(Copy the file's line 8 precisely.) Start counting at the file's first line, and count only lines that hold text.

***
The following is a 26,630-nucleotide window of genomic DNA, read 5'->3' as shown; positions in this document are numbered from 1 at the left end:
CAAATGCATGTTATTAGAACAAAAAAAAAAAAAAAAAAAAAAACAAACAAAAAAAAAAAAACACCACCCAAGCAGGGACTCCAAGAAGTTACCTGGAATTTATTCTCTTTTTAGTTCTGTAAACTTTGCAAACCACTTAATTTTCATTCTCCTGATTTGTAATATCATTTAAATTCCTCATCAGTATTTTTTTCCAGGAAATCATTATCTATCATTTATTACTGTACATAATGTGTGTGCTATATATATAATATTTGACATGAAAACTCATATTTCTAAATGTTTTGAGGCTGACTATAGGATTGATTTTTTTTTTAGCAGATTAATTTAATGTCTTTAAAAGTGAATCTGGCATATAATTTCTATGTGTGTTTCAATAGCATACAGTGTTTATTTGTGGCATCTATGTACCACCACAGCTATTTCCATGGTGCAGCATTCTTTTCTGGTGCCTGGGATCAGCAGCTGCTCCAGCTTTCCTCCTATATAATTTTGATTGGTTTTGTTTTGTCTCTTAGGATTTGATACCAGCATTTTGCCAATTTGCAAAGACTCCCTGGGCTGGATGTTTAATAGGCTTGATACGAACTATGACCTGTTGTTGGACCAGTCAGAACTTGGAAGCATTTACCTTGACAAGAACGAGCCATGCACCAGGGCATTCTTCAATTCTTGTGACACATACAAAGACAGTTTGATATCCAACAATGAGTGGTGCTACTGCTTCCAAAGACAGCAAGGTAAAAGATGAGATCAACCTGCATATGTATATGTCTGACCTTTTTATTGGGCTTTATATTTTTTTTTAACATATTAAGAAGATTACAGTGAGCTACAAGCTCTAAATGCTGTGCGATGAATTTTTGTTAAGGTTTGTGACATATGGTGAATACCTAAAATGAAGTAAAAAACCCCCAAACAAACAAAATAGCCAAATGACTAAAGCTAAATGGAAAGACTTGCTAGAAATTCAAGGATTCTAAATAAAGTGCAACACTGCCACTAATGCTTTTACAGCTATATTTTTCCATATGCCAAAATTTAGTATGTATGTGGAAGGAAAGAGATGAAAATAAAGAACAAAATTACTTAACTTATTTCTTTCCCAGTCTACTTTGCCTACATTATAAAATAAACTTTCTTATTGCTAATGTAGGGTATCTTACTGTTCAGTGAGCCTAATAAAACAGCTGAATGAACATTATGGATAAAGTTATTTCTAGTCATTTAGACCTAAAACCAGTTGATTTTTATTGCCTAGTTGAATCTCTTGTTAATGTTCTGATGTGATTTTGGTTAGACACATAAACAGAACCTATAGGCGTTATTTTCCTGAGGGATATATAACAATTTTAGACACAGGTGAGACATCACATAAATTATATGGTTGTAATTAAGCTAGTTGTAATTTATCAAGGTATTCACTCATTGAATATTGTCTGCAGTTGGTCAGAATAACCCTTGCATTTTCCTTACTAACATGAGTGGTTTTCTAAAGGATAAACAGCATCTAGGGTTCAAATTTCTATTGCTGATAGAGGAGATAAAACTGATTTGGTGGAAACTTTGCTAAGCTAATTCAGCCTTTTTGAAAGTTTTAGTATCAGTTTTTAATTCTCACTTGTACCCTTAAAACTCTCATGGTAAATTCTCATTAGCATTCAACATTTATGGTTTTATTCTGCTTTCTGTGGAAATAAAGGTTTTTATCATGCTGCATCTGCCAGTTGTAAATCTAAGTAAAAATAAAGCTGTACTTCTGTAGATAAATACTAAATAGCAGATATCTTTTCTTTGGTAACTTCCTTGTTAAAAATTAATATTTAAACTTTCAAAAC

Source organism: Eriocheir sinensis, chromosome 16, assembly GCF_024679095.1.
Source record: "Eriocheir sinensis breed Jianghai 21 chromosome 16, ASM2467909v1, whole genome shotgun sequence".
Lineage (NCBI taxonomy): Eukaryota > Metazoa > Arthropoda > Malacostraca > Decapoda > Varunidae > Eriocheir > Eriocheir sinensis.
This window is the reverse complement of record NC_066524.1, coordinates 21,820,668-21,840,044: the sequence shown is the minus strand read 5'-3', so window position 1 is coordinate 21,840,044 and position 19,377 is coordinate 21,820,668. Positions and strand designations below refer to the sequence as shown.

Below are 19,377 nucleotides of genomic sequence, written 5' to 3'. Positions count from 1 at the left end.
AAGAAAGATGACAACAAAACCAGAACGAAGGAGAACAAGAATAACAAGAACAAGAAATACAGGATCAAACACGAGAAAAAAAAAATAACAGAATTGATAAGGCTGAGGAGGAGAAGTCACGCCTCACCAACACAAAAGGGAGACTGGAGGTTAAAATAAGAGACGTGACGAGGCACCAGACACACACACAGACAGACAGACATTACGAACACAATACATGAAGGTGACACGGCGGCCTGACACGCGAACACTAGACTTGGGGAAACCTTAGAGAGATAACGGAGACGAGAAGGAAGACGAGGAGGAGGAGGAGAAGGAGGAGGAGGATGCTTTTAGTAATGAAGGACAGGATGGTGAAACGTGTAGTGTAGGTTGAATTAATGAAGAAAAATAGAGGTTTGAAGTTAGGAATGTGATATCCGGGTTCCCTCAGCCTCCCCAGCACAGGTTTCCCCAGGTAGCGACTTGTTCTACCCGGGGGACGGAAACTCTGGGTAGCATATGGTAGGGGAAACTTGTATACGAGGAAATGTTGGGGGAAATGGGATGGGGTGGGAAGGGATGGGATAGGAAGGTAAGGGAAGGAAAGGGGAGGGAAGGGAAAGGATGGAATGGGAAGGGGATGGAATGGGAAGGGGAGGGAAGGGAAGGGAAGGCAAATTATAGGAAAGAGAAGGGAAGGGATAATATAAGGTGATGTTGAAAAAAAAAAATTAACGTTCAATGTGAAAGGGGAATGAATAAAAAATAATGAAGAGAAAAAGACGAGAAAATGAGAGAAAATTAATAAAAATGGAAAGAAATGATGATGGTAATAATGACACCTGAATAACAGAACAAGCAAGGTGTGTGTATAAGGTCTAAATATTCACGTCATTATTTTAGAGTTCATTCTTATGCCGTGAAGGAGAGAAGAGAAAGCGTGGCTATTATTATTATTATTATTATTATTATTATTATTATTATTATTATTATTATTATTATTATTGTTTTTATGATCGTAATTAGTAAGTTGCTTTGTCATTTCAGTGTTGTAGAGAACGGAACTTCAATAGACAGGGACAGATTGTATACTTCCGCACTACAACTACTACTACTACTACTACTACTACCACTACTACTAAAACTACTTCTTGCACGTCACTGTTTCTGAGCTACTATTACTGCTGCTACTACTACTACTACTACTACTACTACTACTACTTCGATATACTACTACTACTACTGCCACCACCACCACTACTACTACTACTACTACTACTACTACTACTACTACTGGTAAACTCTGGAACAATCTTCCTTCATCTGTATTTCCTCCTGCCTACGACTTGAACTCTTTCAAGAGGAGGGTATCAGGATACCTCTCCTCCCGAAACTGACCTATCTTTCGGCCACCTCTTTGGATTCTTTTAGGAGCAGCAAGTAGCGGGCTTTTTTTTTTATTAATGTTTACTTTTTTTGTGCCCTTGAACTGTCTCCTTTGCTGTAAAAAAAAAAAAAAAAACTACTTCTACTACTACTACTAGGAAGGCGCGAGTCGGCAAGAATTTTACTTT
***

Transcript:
AAGAAAGATGACAACAAAACCAGAACGAAGGAGAACAAGAATAACAAGAACAAGAAATACAGGATCAAACACGAGAAAAAAAAAATAACAGAATTGATAAGGCTGAGGAGGAGAAGTCACGCCTCACCAACACAAAAGGGAGACTGGAGGTTAAAATAAGAGACGTGACGAGGCACCAGACACACACACAGACAGACAGACATTACGAACACAATACATGAAGGTGACACGGCGGCCTGACACGCGAACACTAGACTTGGGGAAACCTTAGAGAGATAACGGAGACGAGAAGGAAGACGAGGAGGAGGAGGAGAAGGAGGAGGAGGATGCTTTTAGTAATGAAGGACAGGATGGTGAAACGTGTAGTGTAGGTTGAATTAATGAAGAAAAATAGAGGTTTGAAGTTAGGAATGTGATATCCGGGTTCCCTCAGCCTCCCCAGCACAGGTTTCCCCAGGTAGCGACTTGTTCTACCCGGGGGACGGAAACTCTGGGTAGCATATGGTAGGGGAAACTTGTATACGAGGAAATGTTGGGGGAAATGGGATGGGGTGGGAAGGGATGGGATAGGAAGGTAAGGGAAGGAAAGGGGAGGGAAGGGAAAGGATGGAATGGGAAGGGGATGGAATGGGAAGGGGAGGGAAGGGAAGGGAAGGCAAATTATAGGAAAGAGAAGGGAAGGGATAATATAAGGTGATGTTGAAAAAAAAAAATTAACGTTCAATGTGAAAGGGGAATGAATAAAAAATAATGAAGAGAAAAAGACGAGAAAATGAGAGAAAATTAATAAAAATGGAAAGAAATGATGATGGTAATAATGACACCTGAATAACAGAACAAGCAAGGTGTGTGTATAAGGTCTAAATATTCACGTCATTATTTTAGAGTTCATTCTTATGCCGTGAAGGAGAGAAGAGAAAGCGTGGCTATTATTATTATTATTATTATTATTATTATTATTATTATTATTATTATTATTATTATTATTGTTTTTATGATCGTAATTAGTAAGTTGCTTTGTCATTTCAGTGTTGTAGAGAACGGAACTTCAATAGACAGGGACAGATTGTATACTTCCGCACTACAACTACTACTACTACTACTACTACTACCACTACTACTAAAACTACTTCTTGCACGTCACTGTTTCTGAGCTACTATTACTGCTGCTACTACTACTACTACTACTACTACTACTACTACTTCGATATACTACTACTACTACTGCCACCACCACCACTACTACTACTACTACTACTACTACTACTACTACTACTGGTAAACTCTGGAACAATCTTCCTTCATCTGTATTTCCTCCTGCCTACGACTTGAACTCTTTCAAGAGGAGGGTATCAGGATACCTCTCCTCCCGAAACTGACCTATCTTTCGGCCACCTCTTTGGATTCTTTTAGGAGCAGCAAGTAGCGGGCTTTTTTTTTTATTAATGTTTACTTTTTTTGTGCCCTTGAACTGTCTCCTTTGCTGTAAAAAAAAAAAAAAAAACTACTTCTACTACTACTACTAGGAAGGCGCGAGTCGGCAAGAATTTTACTTT